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A New You – A New Canvas of Life

January is the time of year when we think about making new year’s resolutions. New goals are made because we want to improve our life in some way.  We begin with good intentions but often do not have enough resolve.

Goal setting often fails because they are made without careful thought and planning.

If we do not take into consideration how they will impact family, work, relationships or finances, we can easily get discouraged and abandon them.

When goals are too general, we don’t follow through because the end result is too far in the future and we haven’t put in place reasonable steps to reach that end result.

REFLECTION

Before you begin to make new goals, take a moment and reflect on what you have accomplished in the past.

What did you do to make that happen? For example, your goal might have been very specific with well defined action steps.

Did you have a clear picture of what you wanted before you started?  Could you visulize it?

What obstacles or insurrmountable odds did you face and how did you overcome them?

What kept you motived when you got discouraged?

Did you modify your large goals into tiny ones that could easily be completed?

Are there goals you have abandoned?  Can you develop a new plan of action to complete them?

Did you have the support and help from others?

Reflection helps us to know ourselves better.  What are our strengths and our weaknesses?  How can we better direct ourselves in order to succeed? Reflection reminds us of what we consider important and can help motivate us to keep going.

When I refelct on what I have been able to accomplish in the past, I am reminded that when I remain focused and motivated, I can accomplish many things. But before I set specific goals, I start by looking at the big picture of what I want, who I want to become and how that will bring meaning and purpose to my life.

 

Anything is possible if we can dream and visualize it –

but we have to be willing to put in the effort.

 

“Yes I Can, Three Steps to Empower Your Life

 

Yes, I can, 3 steps to Empower your Life  is a new life coaching program I will be introducing to my readers in the upcoming weeks. It is designed to help you heal old wounds, replace negative and devaluing self talk with positive affirmations and look at the bigger picture of what you want in life.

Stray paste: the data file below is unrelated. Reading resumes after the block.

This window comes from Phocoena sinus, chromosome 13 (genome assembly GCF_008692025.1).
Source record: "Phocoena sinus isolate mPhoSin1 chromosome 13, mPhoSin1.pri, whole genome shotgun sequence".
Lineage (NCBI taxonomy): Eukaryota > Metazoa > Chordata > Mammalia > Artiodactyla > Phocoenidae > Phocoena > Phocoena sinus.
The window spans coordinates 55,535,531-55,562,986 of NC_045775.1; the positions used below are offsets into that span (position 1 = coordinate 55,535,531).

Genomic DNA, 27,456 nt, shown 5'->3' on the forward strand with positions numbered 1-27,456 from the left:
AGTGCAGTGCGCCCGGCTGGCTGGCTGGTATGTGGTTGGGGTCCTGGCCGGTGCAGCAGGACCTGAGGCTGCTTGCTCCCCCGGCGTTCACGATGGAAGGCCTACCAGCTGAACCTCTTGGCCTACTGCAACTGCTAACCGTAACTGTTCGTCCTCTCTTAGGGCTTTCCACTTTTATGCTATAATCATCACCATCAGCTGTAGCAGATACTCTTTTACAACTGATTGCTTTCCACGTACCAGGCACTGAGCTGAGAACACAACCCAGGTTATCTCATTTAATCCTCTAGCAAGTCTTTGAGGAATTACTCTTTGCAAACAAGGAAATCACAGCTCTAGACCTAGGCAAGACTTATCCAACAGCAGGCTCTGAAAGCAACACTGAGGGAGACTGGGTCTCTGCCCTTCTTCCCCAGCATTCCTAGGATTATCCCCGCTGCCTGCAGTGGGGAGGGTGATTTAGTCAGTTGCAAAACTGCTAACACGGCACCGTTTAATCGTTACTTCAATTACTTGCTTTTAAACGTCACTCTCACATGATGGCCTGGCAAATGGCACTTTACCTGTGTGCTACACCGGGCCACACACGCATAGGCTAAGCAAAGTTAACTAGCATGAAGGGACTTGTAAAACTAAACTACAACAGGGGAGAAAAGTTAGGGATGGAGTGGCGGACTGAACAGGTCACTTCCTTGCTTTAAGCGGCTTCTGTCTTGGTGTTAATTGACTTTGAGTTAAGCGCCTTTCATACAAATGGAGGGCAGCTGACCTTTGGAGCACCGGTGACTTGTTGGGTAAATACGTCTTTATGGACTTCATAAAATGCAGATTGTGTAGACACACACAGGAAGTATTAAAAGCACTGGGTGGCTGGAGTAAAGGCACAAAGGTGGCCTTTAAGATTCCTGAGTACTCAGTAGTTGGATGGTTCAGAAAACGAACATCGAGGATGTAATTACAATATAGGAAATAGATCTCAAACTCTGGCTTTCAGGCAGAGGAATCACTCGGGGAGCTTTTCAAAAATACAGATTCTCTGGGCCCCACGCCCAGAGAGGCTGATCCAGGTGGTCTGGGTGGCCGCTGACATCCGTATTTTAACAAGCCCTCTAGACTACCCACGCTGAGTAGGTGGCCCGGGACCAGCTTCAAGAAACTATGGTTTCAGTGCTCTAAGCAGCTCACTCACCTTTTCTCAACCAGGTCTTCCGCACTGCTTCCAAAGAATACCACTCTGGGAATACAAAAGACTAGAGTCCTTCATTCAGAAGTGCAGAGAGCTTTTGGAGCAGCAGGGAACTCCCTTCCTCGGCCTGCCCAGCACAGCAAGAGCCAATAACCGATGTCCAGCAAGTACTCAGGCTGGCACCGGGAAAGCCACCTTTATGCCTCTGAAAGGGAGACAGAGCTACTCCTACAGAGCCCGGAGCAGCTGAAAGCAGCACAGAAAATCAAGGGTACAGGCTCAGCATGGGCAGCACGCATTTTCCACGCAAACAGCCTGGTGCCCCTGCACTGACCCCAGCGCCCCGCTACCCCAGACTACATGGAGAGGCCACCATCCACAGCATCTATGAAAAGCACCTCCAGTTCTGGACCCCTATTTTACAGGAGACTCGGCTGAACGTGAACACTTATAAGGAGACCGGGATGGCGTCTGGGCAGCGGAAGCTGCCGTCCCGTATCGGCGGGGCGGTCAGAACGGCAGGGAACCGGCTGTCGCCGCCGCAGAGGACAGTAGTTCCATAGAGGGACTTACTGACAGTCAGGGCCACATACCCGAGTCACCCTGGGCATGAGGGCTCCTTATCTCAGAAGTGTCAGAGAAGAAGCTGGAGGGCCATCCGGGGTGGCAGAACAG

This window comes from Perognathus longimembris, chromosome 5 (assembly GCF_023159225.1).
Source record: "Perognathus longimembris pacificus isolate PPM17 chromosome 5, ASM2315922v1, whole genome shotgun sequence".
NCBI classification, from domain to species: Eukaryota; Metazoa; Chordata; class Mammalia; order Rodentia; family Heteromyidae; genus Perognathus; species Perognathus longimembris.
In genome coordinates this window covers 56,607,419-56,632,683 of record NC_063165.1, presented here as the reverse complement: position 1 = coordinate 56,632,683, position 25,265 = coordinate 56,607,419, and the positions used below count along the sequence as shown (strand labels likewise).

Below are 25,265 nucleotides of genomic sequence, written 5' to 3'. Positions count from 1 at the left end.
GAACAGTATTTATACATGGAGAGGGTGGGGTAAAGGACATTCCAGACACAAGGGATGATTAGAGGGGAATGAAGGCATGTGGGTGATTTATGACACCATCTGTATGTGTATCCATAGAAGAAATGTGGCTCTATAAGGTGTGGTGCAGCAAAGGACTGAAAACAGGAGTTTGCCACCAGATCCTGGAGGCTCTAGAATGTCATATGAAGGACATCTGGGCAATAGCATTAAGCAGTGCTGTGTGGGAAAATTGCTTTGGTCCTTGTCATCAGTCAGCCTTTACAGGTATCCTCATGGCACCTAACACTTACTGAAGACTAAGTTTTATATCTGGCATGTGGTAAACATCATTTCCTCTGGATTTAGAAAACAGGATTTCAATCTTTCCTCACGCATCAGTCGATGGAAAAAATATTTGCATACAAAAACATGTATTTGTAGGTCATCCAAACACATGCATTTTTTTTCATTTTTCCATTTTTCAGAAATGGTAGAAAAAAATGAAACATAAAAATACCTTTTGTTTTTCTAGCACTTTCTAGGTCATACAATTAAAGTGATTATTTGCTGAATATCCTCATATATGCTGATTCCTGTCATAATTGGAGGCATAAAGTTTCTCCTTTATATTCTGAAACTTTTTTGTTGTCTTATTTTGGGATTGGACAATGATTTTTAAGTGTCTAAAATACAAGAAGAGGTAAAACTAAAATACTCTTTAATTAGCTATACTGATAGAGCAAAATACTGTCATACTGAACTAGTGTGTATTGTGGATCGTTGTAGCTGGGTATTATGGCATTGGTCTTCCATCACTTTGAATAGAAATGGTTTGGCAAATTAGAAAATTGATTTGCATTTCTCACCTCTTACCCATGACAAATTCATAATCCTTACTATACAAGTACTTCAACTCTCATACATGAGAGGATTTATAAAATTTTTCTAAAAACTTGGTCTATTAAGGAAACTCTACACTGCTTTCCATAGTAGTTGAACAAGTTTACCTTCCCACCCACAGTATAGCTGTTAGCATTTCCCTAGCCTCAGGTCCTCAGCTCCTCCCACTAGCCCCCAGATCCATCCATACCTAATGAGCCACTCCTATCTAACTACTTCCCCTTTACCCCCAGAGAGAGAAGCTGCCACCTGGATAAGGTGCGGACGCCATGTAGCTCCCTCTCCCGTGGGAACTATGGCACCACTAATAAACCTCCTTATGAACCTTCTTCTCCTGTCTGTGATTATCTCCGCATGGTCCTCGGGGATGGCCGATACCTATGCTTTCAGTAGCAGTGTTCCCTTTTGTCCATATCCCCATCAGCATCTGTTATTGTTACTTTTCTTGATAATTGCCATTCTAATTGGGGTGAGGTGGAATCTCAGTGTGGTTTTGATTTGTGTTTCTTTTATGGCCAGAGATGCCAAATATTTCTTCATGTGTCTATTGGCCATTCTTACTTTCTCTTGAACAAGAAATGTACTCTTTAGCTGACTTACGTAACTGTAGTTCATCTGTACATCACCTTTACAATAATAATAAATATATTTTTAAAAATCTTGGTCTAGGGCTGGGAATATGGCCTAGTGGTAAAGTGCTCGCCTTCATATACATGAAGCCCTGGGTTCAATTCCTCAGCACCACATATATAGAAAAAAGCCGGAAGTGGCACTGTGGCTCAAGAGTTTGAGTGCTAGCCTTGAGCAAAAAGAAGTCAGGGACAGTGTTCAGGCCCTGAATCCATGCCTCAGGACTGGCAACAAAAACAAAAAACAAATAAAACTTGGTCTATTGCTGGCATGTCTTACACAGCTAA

Yes I can” is a belief you develop about your abilities and perseverance to complete whatever you set out to do. It says,

I will go on when I am disappointed, discouraged or face what
seems like unresolvable roadblocks.  I can find a way.  I can make it.
 

It is a mantra that will allow you to problem solve, review and refine the end goals you want to make to maximize your potential and live a life with meaning and purpose.

So make your first resolution to reflect on what you have accomplished this past year and in the years prior.  Ask yourself: what do I you really want to achieve in my lifetime?  Are these wants realistic and ones that will have meaning to me in the long term?  Do they meet my values and principals?

Then take the information and make an overall plan on how you might accomplish this.

Marlene Anderson

 

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To Receive a Free Consultation for putting together a Personal Plan of Action for yourself,  fill out the contact form beside this blog or send me an e-mail.  I am also available for speaking engagements, retreats or teaching workshops for your church, clubs or women’s groups on a variety of topics that affect our lives.

 

 

 

 

 

Ghosts of Holidays Past

While finishing the last touches of decorating, buying and wrapping presents, we might experience feelings of sadness and depression instead of happiness.

My last blog spoke to how losses can impact our Christmas.  Those losses include pets that were a major part of our families.

It isn’t just recent losses that can influence our feelings.Holidays remind us of magical childhood moments when we were spellbound over lights and the promise of unwrapping that special present we wanted more than anything.

But holidays also remind us of strained relationships, broken promises and a past filled with pain and disappointment.  It can remind us of a childhood where the dreams of a happy family were constantly shattered.